- Static Forms, Auth & Serverless Functions (Gatsby + Netlify Demo)
Still one of the most popular SSGs with a large user base and a big directory of plugins. It’s great for blogs and also widely used by e-commerce sites.
One of Jekyll’s key selling points for newcomers is its wide range of importers. It enables an existing site to be migrated to Jekyll with relative ease. If you have a WordPress site, for example, you can switch to Jekyll using one of them.
Jekyll then allows you to focus on the content without worrying about databases, updates, and comment moderation, while preserving permalinks, categories, pages, posts, and custom layouts.
It’s built with Ruby and integrated into GitHub Pages, so there’s a much lower risk of getting hacked. Theming is simple, SEO is baked in, and the Jekyll community offers a lot of plugins for customization.
Plus, Jekyll just put out a first alpha for Jekyll 4. This is a major change and boasts faster build times and previous bugs being resolved. Other changes include dropping support for Ruby 2.3, the
link tag now includes
relative_url filter, and a few others that are worth noting if you've ever played with Jekyll in the past. You can find a detailed list of all the changes in Jekyll's changelog.
→ Jekyll tutorials:
- Giraffe Academy's Video Walkthroughs
- Static Site E-Commerce: Integrating Snipcart with Jekyll
- CloudCannon CMS for Jekyll: Building a Multilingual Site
- Staticman for User-Generated Content on a Jekyll Static Website
An easy-to-set-up, user-friendly SSG that doesn’t need much config before you get the site up and running.
Hugo is well-known for its build speed (in fact, it claims to be the "world's fastest"), and its data-driven content features make it easy to generate HTML based on JSON/CSV feeds. You can also write your own shortcodes and use the pre-built templates to quickly set up SEO, comments, analytics, and other functions.
In addition, Hugo provides full i18n support for multi-language sites, making it easy to reach an international audience. This is particularly useful for e-commerce merchants who want to localize their websites.
Plus, last year they announced an advanced theming feature that offers a powerful way of building Hugo sites with reusable components.
As for this year, they've been pretty busy making updates, particularly in April. They released Hugo 0.55.0 ("the Early Easter Egg Edition") on April 8th with updates like virtualized output formats, revised shortcodes, and
.Page on taxonomy nodes, among others. Since then, they've been in full-on "bug fixing mode" producing five updated version with enhancements and bug fixes. You can check out the newest Hugo 0.55.5 (released May 02, 2019) here.
→ Hugo tutorials:
- Hugo Quickstart
- How to Build & Host a (Very Fast) Static E-Commerce Site
- Static E-Commerce on Hugo with Product Management in Forestry.io
- A Great, Fast Static E-Commerce Experience with 6 Easy Tools
While not necessarily an SSG per se, Next.js is a lightweight framework for static and server-rendered React applications.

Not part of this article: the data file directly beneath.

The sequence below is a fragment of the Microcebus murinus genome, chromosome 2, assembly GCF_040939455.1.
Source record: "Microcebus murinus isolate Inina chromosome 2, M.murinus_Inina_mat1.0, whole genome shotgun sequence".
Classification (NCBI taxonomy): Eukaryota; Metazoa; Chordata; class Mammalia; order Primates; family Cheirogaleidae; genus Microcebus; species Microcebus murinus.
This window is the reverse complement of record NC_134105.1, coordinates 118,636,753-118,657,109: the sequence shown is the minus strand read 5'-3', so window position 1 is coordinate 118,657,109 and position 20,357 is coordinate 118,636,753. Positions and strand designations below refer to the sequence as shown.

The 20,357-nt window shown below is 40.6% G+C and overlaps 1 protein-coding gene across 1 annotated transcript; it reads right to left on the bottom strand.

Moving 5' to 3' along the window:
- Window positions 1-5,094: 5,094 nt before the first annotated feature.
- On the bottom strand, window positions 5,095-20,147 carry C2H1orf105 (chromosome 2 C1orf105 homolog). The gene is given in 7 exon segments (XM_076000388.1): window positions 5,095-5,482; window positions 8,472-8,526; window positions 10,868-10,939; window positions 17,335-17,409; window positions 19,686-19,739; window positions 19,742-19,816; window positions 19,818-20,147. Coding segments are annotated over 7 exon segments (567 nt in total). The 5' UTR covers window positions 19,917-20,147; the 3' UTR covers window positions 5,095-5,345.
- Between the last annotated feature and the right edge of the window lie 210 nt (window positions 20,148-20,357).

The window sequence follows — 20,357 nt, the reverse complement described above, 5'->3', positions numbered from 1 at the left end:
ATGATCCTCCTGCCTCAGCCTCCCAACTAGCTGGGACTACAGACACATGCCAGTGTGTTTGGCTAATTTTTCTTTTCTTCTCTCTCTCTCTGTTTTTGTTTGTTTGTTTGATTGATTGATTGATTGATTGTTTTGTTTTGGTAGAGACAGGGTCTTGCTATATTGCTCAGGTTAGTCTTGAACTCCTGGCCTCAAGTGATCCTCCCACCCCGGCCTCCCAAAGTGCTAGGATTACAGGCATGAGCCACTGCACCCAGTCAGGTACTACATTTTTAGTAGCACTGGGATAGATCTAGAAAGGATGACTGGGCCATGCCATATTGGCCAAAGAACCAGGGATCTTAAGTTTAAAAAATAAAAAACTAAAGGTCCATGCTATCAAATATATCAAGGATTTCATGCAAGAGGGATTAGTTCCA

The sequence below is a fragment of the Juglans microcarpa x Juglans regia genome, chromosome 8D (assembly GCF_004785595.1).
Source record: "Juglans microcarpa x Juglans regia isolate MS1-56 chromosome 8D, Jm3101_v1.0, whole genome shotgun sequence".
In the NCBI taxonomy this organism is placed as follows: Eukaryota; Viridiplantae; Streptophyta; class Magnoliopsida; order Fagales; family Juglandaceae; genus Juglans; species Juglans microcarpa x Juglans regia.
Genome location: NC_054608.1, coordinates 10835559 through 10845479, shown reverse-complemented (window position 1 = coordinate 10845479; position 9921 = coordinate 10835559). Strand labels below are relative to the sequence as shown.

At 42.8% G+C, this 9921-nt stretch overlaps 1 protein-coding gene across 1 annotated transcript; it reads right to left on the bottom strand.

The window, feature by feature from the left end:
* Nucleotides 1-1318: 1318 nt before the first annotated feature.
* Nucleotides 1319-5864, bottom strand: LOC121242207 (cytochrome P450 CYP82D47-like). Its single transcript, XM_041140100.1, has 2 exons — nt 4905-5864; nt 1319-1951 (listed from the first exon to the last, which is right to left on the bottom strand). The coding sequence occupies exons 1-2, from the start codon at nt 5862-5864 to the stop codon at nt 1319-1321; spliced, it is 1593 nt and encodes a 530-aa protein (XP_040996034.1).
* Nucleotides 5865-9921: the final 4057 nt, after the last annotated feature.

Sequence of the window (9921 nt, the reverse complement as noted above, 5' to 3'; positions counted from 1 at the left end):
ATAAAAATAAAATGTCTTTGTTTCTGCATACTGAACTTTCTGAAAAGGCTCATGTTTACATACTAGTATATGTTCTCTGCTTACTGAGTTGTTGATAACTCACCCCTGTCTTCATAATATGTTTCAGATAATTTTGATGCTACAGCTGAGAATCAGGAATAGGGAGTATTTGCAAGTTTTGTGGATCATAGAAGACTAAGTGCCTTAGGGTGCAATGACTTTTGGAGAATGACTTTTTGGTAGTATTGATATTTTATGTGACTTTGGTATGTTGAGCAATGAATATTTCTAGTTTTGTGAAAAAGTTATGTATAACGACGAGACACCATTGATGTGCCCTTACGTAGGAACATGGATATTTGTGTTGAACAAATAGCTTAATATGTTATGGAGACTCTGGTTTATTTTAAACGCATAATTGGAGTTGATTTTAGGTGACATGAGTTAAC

Plus, 2019 has been a pretty busy year for Next.js. They've made plenty of updates over the last 5 months that are worth checking out. Most notably, Next.js 8 came out in February 2019 with reduction in build-time memory usage, prefetch performance improvements, faster Static Export, and many others. Their latest 8.1 makes Next.js totally capable of authoring AMP pages which brings on some killer SEO improvements. All of these changes can be found directly on the Next.js blog.
→ Next.js Tutorial:
- Getting Started with Next.js
- Next.js Tutorial: SEO-Friendly React E-Commerce SPA
- Introducing Build a Server-rendered ReactJS application with Next.js
Similar in name and purpose to Next.js, Nuxt is a framework for creating Universal Vue.js Applications. It enables UI rendering while abstracting away the client/server distribution. It also has a deployment option called nuxt generate to build static generated Vue.js applications.
This minimalistic framework for going serverless is straightforward and simple but is arguably geared more toward programmatic implementation instead of a traditional DOM scaffolding.
Nuxt's biggest update is their v.2.6 which came out April 25, 2019. This release included a few pesky bug fixes and dependency upgrades. The changes have come a long way from v.2.4.0 which was released at the start of the year. To track all these updates, you can refer to Nuxt's release notes.
If you're a Vue.js fan, you could also check out VuePress.
→ Nuxt tutorials:
- Free Nuxt Tutorial - Vue Mastery Course
- A Tutorial to Bundle Cockpit CMS & Nuxt.js in a full JAMstack
- Simple Server Side Rendering, Routing, and Page Transitions with Nuxt.js
- How We Generate Our Documentation with Nuxt & Sanity
As a final disclaimer, I think it's worth reminding you that, again, these are what we consider to be the best static site generators in 2019, but the list is certainly not exhaustive. Some other great SSGs like Gridsome or Eleventy are gaining tons of traction this year and would be worth checking out.
3. Main considerations when choosing a SSG
This section will take another approach in helping you discover your soul mate SSG. You'll find a few new ones here I haven't mentioned in the last section.